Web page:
Those who mark what has been the tendency of 5 events since A. D. 1789, and who remember how many of the crimes and calamities of the past are still but half redressed, need not be surprised to see the so-called principle of nationalities advocated with honest devotion as the final and perfect form of political development. But such undistinguishing advocacy is, after all, only the old error in a new shape. If all other history did not bid us beware the habit of taking the problems and the conditions of our own age for those of all time, the warning which the empire gives might alone be warning enough. From the days of Augustus down to those of Charles V, 6 the whole civilized world believed in its existence as a part of the eternal fitness of things, and Christian theologians were not behind heathen poets in declaring that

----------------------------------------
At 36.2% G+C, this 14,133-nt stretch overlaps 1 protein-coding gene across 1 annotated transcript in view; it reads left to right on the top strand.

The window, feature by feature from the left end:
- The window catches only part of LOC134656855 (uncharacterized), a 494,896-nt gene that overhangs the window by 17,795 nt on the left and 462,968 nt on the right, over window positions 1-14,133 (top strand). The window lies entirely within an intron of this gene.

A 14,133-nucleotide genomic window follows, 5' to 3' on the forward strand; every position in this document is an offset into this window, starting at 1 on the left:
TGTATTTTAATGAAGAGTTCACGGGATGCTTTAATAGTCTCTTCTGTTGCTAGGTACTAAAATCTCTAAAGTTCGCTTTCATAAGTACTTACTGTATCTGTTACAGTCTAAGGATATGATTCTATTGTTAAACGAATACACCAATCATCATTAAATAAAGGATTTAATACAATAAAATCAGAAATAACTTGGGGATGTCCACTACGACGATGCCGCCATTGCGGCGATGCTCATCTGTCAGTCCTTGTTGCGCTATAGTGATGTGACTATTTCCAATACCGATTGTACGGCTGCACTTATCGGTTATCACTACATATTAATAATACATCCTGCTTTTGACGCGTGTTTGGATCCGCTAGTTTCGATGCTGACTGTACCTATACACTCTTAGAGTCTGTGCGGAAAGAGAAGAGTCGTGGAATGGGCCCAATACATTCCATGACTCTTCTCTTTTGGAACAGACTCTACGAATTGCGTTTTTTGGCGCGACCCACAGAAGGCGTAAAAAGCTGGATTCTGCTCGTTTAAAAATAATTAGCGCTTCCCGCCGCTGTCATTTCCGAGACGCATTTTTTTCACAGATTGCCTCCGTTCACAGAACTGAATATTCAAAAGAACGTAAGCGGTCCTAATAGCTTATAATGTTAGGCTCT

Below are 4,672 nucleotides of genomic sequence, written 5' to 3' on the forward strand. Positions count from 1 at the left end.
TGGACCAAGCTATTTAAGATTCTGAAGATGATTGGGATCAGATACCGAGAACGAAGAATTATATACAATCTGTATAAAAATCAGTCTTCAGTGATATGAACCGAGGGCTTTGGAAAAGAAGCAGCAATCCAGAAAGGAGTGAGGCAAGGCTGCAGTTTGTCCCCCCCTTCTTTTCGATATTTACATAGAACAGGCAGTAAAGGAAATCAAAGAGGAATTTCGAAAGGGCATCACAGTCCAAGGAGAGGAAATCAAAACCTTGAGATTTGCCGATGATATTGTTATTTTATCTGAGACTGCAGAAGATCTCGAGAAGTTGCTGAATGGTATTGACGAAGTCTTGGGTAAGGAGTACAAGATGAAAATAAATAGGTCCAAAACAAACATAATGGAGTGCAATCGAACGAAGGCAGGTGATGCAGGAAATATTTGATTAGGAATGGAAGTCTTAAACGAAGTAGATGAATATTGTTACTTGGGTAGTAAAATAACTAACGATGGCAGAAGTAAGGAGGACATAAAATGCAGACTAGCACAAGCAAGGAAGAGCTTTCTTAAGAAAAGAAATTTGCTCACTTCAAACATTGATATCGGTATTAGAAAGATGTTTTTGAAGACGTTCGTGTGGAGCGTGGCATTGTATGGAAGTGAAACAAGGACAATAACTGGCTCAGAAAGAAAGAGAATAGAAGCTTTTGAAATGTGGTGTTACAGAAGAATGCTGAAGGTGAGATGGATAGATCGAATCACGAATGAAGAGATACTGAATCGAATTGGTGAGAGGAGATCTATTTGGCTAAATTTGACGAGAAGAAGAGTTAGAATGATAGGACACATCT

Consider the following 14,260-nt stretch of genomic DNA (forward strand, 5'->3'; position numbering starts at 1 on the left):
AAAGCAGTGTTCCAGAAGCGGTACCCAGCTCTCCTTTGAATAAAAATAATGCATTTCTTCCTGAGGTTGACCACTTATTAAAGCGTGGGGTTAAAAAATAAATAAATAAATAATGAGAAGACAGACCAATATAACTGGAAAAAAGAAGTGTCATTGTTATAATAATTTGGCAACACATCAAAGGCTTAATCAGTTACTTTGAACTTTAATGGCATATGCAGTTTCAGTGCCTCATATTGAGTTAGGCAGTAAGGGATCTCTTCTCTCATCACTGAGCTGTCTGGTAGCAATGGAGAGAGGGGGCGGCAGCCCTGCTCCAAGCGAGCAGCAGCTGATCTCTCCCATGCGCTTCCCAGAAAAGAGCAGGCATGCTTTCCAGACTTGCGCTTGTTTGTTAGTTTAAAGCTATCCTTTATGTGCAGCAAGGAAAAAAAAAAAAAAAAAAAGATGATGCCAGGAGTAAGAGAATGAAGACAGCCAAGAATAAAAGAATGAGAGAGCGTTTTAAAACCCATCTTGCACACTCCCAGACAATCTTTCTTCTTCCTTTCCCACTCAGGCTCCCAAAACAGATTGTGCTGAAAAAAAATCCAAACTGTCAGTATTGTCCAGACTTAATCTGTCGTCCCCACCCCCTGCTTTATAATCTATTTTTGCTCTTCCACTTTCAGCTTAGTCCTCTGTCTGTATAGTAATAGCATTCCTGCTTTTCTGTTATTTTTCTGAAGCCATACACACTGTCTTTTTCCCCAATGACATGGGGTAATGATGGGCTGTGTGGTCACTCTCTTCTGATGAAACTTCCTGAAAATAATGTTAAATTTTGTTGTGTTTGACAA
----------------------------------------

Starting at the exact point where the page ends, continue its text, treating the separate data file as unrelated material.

when it perished the world would perish with it. Yet the empire is gone, and the world remains, and hardly notes the change. This is but a small part of what might be said upon an almost inexhaustible theme-inexhaustible not from its extent but from its profundity-not because there is so much to say, but because, pursue we it never so far, more will remain unexpressed, since incapable of expression. For that which it is at once most necessary and least easy to do, is to look at the empire as a whole; a single institution, in which centers the history of eighteen centuries, whose outer form is the same, while its essence and spirit are constantly changing. It is when we come to consider it in this light that the difficulties of so vast a subject are felt in all their force. Try to explain in words the theory and inner meaning of the Holy Empire, as it appeared to the saints and poets of the Middle Ages, and that which we can not but conceive as noble and fertile in its life sinks into a heap of barren and scarcely intelligible formulas. Who has been able to describe the Papacy in the power it once wielded over the hearts and imaginations of men ? 8 Those persons, if such there still be, who see in it nothing but a gigantic upas-tree of fraud and superstition, planted and reared by the enemy of mankind, are hardly further from entering into the mystery of its being than the complacent political philosopher, who explains in neat phrases the process of its growth, analyzes it as a clever piece of mechanism, enumerates and measures the interests it appealed to, and gives, in conclusion, a sort of tabular view of its results for good and for evil. 9 So, too, is the Holy Empire above all description or explanation ; not that it is impossible to discover the beliefs which created and sustained it, but that the power of those beliefs can not be adequately apprehended by